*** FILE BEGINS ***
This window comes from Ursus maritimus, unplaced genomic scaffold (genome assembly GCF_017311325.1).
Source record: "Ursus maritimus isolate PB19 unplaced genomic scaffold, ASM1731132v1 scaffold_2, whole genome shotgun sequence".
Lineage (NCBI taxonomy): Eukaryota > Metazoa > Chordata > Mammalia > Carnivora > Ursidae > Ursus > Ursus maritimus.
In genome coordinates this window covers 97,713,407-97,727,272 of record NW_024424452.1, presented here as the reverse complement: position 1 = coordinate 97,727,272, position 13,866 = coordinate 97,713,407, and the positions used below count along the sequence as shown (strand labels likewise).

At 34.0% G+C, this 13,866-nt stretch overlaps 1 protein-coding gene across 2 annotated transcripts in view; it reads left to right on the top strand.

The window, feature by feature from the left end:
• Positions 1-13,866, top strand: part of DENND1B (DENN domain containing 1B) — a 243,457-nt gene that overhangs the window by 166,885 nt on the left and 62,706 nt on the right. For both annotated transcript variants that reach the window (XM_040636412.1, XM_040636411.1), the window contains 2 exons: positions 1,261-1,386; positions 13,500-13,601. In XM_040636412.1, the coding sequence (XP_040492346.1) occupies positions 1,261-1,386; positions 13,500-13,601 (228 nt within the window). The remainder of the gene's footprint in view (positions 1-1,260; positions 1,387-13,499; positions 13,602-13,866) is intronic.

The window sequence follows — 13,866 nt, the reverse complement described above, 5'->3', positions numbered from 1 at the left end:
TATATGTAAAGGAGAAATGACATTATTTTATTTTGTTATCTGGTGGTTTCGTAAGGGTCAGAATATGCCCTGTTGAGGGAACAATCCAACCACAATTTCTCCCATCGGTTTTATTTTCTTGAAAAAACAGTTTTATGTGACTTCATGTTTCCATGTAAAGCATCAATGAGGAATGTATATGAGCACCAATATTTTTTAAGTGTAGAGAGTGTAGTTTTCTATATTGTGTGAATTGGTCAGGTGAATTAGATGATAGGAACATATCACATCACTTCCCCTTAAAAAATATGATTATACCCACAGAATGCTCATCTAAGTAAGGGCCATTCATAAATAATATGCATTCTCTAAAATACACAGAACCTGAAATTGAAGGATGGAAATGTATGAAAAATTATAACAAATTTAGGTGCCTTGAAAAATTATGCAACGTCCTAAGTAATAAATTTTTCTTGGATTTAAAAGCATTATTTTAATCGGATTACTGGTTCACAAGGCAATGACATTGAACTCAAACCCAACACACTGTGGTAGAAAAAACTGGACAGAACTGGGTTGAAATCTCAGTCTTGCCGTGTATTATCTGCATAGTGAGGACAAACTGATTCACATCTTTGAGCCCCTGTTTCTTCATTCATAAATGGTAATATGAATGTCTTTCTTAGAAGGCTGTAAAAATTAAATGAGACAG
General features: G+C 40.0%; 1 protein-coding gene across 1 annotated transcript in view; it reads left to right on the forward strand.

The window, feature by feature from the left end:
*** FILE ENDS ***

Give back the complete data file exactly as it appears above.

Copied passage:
This window comes from Ursus maritimus, unplaced genomic scaffold (genome assembly GCF_017311325.1).
Source record: "Ursus maritimus isolate PB19 unplaced genomic scaffold, ASM1731132v1 scaffold_2, whole genome shotgun sequence".
Lineage (NCBI taxonomy): Eukaryota > Metazoa > Chordata > Mammalia > Carnivora > Ursidae > Ursus > Ursus maritimus.
In genome coordinates this window covers 97,713,407-97,727,272 of record NW_024424452.1, presented here as the reverse complement: position 1 = coordinate 97,727,272, position 13,866 = coordinate 97,713,407, and the positions used below count along the sequence as shown (strand labels likewise).

At 34.0% G+C, this 13,866-nt stretch overlaps 1 protein-coding gene across 2 annotated transcripts in view; it reads left to right on the top strand.

The window, feature by feature from the left end:
• Positions 1-13,866, top strand: part of DENND1B (DENN domain containing 1B) — a 243,457-nt gene that overhangs the window by 166,885 nt on the left and 62,706 nt on the right. For both annotated transcript variants that reach the window (XM_040636412.1, XM_040636411.1), the window contains 2 exons: positions 1,261-1,386; positions 13,500-13,601. In XM_040636412.1, the coding sequence (XP_040492346.1) occupies positions 1,261-1,386; positions 13,500-13,601 (228 nt within the window). The remainder of the gene's footprint in view (positions 1-1,260; positions 1,387-13,499; positions 13,602-13,866) is intronic.

The window sequence follows — 13,866 nt, the reverse complement described above, 5'->3', positions numbered from 1 at the left end:
TATATGTAAAGGAGAAATGACATTATTTTATTTTGTTATCTGGTGGTTTCGTAAGGGTCAGAATATGCCCTGTTGAGGGAACAATCCAACCACAATTTCTCCCATCGGTTTTATTTTCTTGAAAAAACAGTTTTATGTGACTTCATGTTTCCATGTAAAGCATCAATGAGGAATGTATATGAGCACCAATATTTTTTAAGTGTAGAGAGTGTAGTTTTCTATATTGTGTGAATTGGTCAGGTGAATTAGATGATAGGAACATATCACATCACTTCCCCTTAAAAAATATGATTATACCCACAGAATGCTCATCTAAGTAAGGGCCATTCATAAATAATATGCATTCTCTAAAATACACAGAACCTGAAATTGAAGGATGGAAATGTATGAAAAATTATAACAAATTTAGGTGCCTTGAAAAATTATGCAACGTCCTAAGTAATAAATTTTTCTTGGATTTAAAAGCATTATTTTAATCGGATTACTGGTTCACAAGGCAATGACATTGAACTCAAACCCAACACACTGTGGTAGAAAAAACTGGACAGAACTGGGTTGAAATCTCAGTCTTGCCGTGTATTATCTGCATAGTGAGGACAAACTGATTCACATCTTTGAGCCCCTGTTTCTTCATTCATAAATGGTAATATGAATGTCTTTCTTAGAAGGCTGTAAAAATTAAATGAGACAG
General features: G+C 40.0%; 1 protein-coding gene across 1 annotated transcript in view; it reads left to right on the forward strand.

The window, feature by feature from the left end: